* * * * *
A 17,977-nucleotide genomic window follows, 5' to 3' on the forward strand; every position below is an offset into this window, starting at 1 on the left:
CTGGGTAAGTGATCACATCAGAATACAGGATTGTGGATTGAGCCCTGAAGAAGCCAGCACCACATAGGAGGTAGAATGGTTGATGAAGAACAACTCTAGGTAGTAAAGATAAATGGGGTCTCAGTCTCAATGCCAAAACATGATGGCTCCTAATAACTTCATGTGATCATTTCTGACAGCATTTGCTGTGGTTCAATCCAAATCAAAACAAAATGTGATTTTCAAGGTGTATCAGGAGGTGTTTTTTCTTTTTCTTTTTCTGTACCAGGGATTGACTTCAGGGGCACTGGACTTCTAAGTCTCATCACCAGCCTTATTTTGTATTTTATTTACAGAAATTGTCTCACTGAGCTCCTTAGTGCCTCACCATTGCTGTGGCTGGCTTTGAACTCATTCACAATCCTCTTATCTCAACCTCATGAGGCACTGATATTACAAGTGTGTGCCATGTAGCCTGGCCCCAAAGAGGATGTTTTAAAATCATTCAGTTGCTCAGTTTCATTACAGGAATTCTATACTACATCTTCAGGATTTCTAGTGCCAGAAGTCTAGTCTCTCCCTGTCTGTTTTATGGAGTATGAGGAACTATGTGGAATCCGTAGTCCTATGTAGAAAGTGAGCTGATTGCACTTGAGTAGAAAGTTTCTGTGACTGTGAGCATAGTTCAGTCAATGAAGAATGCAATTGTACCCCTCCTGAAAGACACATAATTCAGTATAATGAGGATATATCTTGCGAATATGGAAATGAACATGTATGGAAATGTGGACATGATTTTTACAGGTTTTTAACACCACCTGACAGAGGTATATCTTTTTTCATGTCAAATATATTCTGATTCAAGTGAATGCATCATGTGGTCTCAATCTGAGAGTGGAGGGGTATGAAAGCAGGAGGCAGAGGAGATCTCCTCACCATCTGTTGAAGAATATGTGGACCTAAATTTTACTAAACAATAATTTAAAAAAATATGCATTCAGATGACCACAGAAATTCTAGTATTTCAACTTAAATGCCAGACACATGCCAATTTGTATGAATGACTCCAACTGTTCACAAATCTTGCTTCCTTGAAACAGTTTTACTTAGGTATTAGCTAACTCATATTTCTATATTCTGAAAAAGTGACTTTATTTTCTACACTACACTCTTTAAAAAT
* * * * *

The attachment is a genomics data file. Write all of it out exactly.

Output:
A 17,977-nucleotide genomic window follows, 5' to 3' on the forward strand; every position below is an offset into this window, starting at 1 on the left:
CTGGGTAAGTGATCACATCAGAATACAGGATTGTGGATTGAGCCCTGAAGAAGCCAGCACCACATAGGAGGTAGAATGGTTGATGAAGAACAACTCTAGGTAGTAAAGATAAATGGGGTCTCAGTCTCAATGCCAAAACATGATGGCTCCTAATAACTTCATGTGATCATTTCTGACAGCATTTGCTGTGGTTCAATCCAAATCAAAACAAAATGTGATTTTCAAGGTGTATCAGGAGGTGTTTTTTCTTTTTCTTTTTCTGTACCAGGGATTGACTTCAGGGGCACTGGACTTCTAAGTCTCATCACCAGCCTTATTTTGTATTTTATTTACAGAAATTGTCTCACTGAGCTCCTTAGTGCCTCACCATTGCTGTGGCTGGCTTTGAACTCATTCACAATCCTCTTATCTCAACCTCATGAGGCACTGATATTACAAGTGTGTGCCATGTAGCCTGGCCCCAAAGAGGATGTTTTAAAATCATTCAGTTGCTCAGTTTCATTACAGGAATTCTATACTACATCTTCAGGATTTCTAGTGCCAGAAGTCTAGTCTCTCCCTGTCTGTTTTATGGAGTATGAGGAACTATGTGGAATCCGTAGTCCTATGTAGAAAGTGAGCTGATTGCACTTGAGTAGAAAGTTTCTGTGACTGTGAGCATAGTTCAGTCAATGAAGAATGCAATTGTACCCCTCCTGAAAGACACATAATTCAGTATAATGAGGATATATCTTGCGAATATGGAAATGAACATGTATGGAAATGTGGACATGATTTTTACAGGTTTTTAACACCACCTGACAGAGGTATATCTTTTTTCATGTCAAATATATTCTGATTCAAGTGAATGCATCATGTGGTCTCAATCTGAGAGTGGAGGGGTATGAAAGCAGGAGGCAGAGGAGATCTCCTCACCATCTGTTGAAGAATATGTGGACCTAAATTTTACTAAACAATAATTTAAAAAAATATGCATTCAGATGACCACAGAAATTCTAGTATTTCAACTTAAATGCCAGACACATGCCAATTTGTATGAATGACTCCAACTGTTCACAAATCTTGCTTCCTTGAAACAGTTTTACTTAGGTATTAGCTAACTCATATTTCTATATTCTGAAAAAGTGACTTTATTTTCTACACTACACTCTTTAAAAAT